Near Hunt in Kerr County, Texas — The American South (West South Central)
Schumacher Crossing on the Guadalupe River
Christian Schumacher emigrated with his family from Germany to Texas in 1845, the year he was born. He came to Kerr County in 1880, later marrying Sarah Brazeal Sublett and moving to land along the Guadalupe River, near the site of an Antebellum sawmill operation built by Gustav and Fredrich Tegener. In the 1920s, son John Randolph Schumacher built a series of dams across the river, providing security from raging floodwaters for a stream crossing and new road to Hunt. Today, the dams remain and an improved highway bridge crosses the stream. Schumacher Crossing is still enjoyed for its scenery and access to the river.
Erected 2003 by Texas Historical Commission. (Marker Number 13132.)
Topics. This historical marker is listed in these topic lists: Settlements & Settlers • Waterways & Vessels.
Location. 30° 4.16′ N, 99° 19.289′ W. Marker is near Hunt, Texas, in Kerr County. Marker is on State Highway 39 0.1 miles west of Cave Spring Drive, on the left when traveling west. Touch for map. Marker is in this post office area: Hunt TX 78024, United States of America. Touch for directions.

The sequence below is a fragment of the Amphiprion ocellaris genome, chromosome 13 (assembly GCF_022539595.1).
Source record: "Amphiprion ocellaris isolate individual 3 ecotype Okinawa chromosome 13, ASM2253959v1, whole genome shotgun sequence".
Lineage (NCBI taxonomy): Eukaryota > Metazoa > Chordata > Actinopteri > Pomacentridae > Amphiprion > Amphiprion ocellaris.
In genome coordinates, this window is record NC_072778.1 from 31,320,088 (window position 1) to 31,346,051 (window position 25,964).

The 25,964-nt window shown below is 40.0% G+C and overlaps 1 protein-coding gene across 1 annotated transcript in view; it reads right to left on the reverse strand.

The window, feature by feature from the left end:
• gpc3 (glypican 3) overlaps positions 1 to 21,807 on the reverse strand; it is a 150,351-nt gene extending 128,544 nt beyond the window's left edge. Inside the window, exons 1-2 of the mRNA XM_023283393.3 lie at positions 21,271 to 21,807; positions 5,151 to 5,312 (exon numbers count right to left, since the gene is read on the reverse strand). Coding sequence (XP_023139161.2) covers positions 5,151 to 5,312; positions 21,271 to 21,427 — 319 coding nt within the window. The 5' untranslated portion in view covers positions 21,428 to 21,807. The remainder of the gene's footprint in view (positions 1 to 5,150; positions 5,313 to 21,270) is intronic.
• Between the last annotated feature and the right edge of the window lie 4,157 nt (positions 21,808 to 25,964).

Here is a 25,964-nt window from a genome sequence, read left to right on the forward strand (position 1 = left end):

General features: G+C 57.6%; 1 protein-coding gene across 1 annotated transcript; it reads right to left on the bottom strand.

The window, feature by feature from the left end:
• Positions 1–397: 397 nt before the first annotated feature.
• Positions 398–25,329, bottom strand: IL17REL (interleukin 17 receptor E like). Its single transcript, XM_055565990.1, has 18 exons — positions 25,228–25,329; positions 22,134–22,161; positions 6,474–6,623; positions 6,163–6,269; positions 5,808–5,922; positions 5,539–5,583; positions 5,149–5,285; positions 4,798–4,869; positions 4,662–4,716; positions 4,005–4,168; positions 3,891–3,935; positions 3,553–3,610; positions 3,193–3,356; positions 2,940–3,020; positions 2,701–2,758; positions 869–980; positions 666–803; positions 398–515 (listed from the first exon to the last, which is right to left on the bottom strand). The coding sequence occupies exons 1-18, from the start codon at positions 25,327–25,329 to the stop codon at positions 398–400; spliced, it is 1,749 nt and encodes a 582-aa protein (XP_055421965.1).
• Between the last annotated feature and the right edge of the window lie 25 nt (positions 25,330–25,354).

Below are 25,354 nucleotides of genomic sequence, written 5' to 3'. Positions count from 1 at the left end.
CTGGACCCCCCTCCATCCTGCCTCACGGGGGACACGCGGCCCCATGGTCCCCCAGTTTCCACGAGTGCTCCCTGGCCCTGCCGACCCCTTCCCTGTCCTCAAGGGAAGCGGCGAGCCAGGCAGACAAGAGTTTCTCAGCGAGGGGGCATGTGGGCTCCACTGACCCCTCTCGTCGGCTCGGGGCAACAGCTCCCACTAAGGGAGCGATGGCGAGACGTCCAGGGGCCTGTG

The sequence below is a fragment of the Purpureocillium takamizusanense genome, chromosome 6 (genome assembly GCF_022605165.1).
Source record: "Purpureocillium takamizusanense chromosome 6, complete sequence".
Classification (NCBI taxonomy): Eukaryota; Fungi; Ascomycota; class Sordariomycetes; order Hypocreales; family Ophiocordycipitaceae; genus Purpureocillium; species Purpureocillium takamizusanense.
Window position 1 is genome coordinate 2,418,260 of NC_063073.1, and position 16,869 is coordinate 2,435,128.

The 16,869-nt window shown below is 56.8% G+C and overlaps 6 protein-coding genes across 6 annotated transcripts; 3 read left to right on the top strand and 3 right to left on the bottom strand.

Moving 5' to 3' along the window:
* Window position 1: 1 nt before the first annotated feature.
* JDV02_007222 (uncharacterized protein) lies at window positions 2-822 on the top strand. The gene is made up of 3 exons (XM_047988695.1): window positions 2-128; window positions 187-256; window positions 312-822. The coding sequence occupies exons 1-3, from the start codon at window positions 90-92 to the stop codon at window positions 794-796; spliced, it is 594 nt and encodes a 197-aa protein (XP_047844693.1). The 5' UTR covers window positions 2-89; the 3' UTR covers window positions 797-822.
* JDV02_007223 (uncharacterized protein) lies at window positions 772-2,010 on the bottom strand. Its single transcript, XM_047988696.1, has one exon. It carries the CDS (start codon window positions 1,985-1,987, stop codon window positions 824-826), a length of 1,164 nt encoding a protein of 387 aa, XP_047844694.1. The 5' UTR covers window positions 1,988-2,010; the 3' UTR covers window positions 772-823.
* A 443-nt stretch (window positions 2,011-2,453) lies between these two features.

Other nearby markers. At least 8 other markers are Hunt (approx. 0.6 miles away); Hunt Japonica Cemetery (approx. 1.6 miles away); Site of Sherman's Mill (approx. 1.8 miles away); Henderson Cemetery (approx. 4.1 miles away); Old Ingram (approx. 4.7 miles away); The Dowdy Tragedy of 1878 (approx. 6 miles away); Mary Ann Kent Byas Chambers Morriss (approx. 6.2 miles away); Sunset Cemetery (approx. 6.2 miles away). Touch for a list and map of all markers in Hunt.
Also see . . .
1. Guadalupe River. The name Guadalupe, or Nuestra Señora de Guadalupe, has been applied to the present river, at least in its lower course, since 1689, when the stream was so named by Alonso De León.Source: The Handbook of Texas (Submitted on December 18, 2020, by James Hulse of Medina, Texas.)
2. Hunt, Texas. The area was settled in the late 1850s by people moving west from Kerrville up the Guadalupe River valley in search of available farm and ranch land. Source: The Handbook of Texas (Submitted on December 18, 2020, by James Hulse of Medina, Texas.)
Credits. This page was last revised on December 20, 2020. It was originally submitted on December 18, 2020, by James Hulse of Medina, Texas. This page has been viewed 30 times since then and 4 times this year. Photos: 1, 2, 3, 4. submitted on December 18, 2020, by James Hulse of Medina, Texas. • J. Makali Bruton was the editor who published this page.